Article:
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American Shipper

Global food-import bill to tumble to 7-year low

The world’s food-import bill is set to drop below $1 trillion in 2016 due to declines in grain prices and lower freight rates that have more than compensated for increased imports, according to a report from the United Nations.

   The world’s food-import bill is set to tumble to a seven-year low in 2016 as a decline in grain prices and lower freight rates more than compensate for increased imports, according to the United Nations.
   Countries around the globe will probably spend $986 million importing food this year, the first drop below $1 trillion since 2009, the UN’s Food & Agriculture Organization said in a report on its website Thursday. That’s 8.9 percent less than last year.
   “Almost all commodity import bills are set to fall this year,” the Rome-based FAO said in the report. “The overall decrease in unit costs is set to offset the impact of rising import volumes of foodstuffs in 2016.”
   This year’s import cost will be 27 percent lower than a record $1.346 trillion in 2014, FAO data showed. A gauge of agricultural commodities tracked by Bloomberg has dropped more than 40 percent since a peak in 2008 amid bumper harvests from Australia to Brazil. Global grain stockpiles at the end of next season are now seen 4.4 percent higher than the FAO forecast in May.
   The biggest declines will be in livestock products and grains-based foodstuffs, where the bill could fall by about $30 billion and $19 billion, respectively, the report showed. Spending on fruit and vegetables will drop $18 billion.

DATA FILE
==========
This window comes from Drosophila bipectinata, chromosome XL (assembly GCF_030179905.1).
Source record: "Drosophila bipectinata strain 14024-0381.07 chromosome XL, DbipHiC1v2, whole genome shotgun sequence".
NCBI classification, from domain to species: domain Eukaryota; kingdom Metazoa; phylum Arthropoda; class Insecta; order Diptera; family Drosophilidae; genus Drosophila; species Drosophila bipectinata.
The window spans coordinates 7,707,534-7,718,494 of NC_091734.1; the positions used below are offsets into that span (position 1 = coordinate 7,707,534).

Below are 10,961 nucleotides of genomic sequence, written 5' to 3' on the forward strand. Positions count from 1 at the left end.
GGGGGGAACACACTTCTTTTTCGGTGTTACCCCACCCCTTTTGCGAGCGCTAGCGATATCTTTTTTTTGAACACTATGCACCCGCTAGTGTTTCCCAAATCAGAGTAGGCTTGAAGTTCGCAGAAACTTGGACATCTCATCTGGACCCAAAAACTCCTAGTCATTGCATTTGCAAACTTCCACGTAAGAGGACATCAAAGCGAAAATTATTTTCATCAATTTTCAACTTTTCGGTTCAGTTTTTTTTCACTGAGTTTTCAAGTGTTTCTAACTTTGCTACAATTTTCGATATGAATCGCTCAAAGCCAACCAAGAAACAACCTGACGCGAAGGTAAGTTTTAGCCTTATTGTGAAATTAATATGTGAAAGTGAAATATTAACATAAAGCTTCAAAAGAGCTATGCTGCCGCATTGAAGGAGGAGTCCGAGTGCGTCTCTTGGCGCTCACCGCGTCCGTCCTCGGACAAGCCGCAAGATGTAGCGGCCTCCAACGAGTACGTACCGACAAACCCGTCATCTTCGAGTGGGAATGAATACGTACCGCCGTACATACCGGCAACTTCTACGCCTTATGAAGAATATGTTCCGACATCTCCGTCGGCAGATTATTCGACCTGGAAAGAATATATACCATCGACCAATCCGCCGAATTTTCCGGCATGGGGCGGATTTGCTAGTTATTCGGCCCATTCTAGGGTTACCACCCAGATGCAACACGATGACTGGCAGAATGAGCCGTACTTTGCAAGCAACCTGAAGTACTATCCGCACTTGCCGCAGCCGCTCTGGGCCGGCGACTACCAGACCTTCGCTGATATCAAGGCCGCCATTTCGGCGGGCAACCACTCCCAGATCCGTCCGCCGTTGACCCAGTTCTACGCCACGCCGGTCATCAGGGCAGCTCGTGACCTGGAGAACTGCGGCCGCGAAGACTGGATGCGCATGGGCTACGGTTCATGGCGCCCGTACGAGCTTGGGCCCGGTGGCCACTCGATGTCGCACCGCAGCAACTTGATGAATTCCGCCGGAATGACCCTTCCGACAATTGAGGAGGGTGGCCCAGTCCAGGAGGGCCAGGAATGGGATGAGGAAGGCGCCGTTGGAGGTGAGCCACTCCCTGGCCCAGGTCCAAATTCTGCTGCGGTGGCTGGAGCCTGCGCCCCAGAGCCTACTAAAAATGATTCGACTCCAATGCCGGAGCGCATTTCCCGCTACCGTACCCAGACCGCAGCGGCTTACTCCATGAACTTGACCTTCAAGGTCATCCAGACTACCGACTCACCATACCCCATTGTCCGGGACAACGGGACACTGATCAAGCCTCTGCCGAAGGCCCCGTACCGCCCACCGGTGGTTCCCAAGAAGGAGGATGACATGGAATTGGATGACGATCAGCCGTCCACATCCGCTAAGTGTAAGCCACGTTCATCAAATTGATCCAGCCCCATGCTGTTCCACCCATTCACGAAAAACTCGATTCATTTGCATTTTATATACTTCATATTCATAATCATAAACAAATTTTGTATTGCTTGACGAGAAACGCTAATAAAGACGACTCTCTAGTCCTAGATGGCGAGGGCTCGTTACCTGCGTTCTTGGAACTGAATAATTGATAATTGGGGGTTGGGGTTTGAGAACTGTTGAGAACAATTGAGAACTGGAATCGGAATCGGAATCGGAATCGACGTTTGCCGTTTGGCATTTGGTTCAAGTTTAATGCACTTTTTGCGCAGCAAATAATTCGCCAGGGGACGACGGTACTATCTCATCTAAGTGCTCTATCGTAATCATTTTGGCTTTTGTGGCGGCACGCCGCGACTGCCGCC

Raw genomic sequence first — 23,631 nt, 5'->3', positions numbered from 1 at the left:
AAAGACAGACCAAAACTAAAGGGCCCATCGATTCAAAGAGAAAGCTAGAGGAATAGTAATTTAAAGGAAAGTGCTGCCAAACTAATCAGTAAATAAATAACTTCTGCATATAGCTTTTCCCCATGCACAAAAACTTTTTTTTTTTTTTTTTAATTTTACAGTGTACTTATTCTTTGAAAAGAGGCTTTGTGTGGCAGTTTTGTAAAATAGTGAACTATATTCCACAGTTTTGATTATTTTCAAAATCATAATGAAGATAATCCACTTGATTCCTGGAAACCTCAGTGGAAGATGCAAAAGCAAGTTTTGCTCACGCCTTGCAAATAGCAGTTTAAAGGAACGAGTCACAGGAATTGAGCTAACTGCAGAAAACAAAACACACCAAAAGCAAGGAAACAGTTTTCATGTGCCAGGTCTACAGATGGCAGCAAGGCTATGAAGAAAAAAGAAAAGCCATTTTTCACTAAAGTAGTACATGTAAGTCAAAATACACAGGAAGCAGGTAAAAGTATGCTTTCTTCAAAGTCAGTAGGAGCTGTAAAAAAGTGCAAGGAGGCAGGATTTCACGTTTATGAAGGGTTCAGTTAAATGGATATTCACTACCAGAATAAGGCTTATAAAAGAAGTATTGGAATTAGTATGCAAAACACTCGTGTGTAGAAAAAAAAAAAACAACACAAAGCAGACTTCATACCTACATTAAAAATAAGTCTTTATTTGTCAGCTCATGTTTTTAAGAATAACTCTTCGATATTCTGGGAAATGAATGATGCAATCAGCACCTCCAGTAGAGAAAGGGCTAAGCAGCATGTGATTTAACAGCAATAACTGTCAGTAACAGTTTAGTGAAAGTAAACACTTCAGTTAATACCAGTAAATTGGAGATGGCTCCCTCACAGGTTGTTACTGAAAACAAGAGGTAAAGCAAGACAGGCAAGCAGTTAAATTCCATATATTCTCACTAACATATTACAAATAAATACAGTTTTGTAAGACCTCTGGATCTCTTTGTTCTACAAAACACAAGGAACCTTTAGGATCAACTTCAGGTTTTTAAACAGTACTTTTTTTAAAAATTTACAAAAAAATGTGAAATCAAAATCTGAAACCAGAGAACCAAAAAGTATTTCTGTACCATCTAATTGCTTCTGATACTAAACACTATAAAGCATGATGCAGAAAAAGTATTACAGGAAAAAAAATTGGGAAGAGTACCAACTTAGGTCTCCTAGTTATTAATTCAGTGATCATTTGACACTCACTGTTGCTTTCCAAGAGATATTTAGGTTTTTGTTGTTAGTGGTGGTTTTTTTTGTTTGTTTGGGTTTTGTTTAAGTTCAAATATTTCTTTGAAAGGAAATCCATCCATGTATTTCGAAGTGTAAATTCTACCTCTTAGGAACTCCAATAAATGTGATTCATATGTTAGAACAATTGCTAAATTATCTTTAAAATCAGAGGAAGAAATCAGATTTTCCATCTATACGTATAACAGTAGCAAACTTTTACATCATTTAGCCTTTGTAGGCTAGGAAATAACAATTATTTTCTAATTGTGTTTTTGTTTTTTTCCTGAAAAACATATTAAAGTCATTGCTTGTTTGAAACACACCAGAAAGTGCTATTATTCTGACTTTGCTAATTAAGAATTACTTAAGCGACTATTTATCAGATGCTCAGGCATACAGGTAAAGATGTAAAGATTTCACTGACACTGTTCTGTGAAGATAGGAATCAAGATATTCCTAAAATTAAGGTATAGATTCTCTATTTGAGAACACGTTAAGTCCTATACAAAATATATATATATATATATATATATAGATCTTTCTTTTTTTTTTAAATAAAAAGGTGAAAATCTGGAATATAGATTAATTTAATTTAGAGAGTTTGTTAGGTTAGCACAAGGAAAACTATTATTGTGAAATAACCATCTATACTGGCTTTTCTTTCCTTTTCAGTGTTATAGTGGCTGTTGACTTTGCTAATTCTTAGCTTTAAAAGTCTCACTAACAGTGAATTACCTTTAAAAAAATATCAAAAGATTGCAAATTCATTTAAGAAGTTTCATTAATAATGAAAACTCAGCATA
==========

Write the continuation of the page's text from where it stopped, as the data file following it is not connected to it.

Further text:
“Considerably lower quotations compared to last year, especially in the case of meat, are driving bills of these food groups down, even though import volumes are forecast to remain large, with trade in dairy products expected to reach a record high in 2016,” the FAO said.
   Not all nations will benefit from lower costs. The reduction will be smaller than the global average for a some low-income, food-deficit countries and for sub-Saharan Africa, the FAO said. Costs will be “virtually unchanged” for a number of least-developed nations. A stronger dollar may also affect nations whose currencies have weakened, making imports more expensive.
   “For all of these economically disadvantaged countries, higher import volumes of commodities in the oilseed complex, as well as sugar and cereals, particularly maize, are seen to offset the gains from lower import bills of other product groups,” the FAO said. “Despite the general decline of the U.S. dollar-denominated food bills in 2016, a different picture may emerge when estimated in local currencies.”
   Import costs should increase $5 billion for vegetable oils and $2 billion for sugar, the FAO estimates. Supply of those two commodities have been hit by the El Nino weather pattern that ended last month.

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